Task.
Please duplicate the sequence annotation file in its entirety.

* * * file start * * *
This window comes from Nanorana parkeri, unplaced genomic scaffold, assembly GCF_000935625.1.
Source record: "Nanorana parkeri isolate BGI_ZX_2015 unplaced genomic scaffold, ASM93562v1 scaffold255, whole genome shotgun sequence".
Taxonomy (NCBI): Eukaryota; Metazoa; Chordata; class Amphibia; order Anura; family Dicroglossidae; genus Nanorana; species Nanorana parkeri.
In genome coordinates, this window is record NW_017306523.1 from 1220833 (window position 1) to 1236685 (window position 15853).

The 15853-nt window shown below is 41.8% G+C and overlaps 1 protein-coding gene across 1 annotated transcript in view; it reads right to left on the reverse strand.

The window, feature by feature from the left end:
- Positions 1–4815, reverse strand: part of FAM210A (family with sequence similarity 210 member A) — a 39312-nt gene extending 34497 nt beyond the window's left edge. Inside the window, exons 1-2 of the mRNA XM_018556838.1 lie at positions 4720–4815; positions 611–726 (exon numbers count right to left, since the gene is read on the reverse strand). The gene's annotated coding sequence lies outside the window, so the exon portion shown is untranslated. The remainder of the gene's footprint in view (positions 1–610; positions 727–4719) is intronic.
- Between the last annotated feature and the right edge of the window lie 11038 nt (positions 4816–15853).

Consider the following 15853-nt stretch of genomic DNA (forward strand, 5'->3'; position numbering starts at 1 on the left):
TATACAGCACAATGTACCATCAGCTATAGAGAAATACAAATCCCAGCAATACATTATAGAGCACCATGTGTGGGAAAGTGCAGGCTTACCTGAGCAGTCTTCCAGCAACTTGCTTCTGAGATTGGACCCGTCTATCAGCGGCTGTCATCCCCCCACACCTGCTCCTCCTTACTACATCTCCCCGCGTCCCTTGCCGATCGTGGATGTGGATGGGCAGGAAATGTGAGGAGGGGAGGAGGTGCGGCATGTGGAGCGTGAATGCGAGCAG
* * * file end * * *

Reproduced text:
This window comes from Nanorana parkeri, unplaced genomic scaffold, assembly GCF_000935625.1.
Source record: "Nanorana parkeri isolate BGI_ZX_2015 unplaced genomic scaffold, ASM93562v1 scaffold255, whole genome shotgun sequence".
Taxonomy (NCBI): Eukaryota; Metazoa; Chordata; class Amphibia; order Anura; family Dicroglossidae; genus Nanorana; species Nanorana parkeri.
In genome coordinates, this window is record NW_017306523.1 from 1220833 (window position 1) to 1236685 (window position 15853).

The 15853-nt window shown below is 41.8% G+C and overlaps 1 protein-coding gene across 1 annotated transcript in view; it reads right to left on the reverse strand.

The window, feature by feature from the left end:
- Positions 1–4815, reverse strand: part of FAM210A (family with sequence similarity 210 member A) — a 39312-nt gene extending 34497 nt beyond the window's left edge. Inside the window, exons 1-2 of the mRNA XM_018556838.1 lie at positions 4720–4815; positions 611–726 (exon numbers count right to left, since the gene is read on the reverse strand). The gene's annotated coding sequence lies outside the window, so the exon portion shown is untranslated. The remainder of the gene's footprint in view (positions 1–610; positions 727–4719) is intronic.
- Between the last annotated feature and the right edge of the window lie 11038 nt (positions 4816–15853).

Consider the following 15853-nt stretch of genomic DNA (forward strand, 5'->3'; position numbering starts at 1 on the left):
TATACAGCACAATGTACCATCAGCTATAGAGAAATACAAATCCCAGCAATACATTATAGAGCACCATGTGTGGGAAAGTGCAGGCTTACCTGAGCAGTCTTCCAGCAACTTGCTTCTGAGATTGGACCCGTCTATCAGCGGCTGTCATCCCCCCACACCTGCTCCTCCTTACTACATCTCCCCGCGTCCCTTGCCGATCGTGGATGTGGATGGGCAGGAAATGTGAGGAGGGGAGGAGGTGCGGCATGTGGAGCGTGAATGCGAGCAG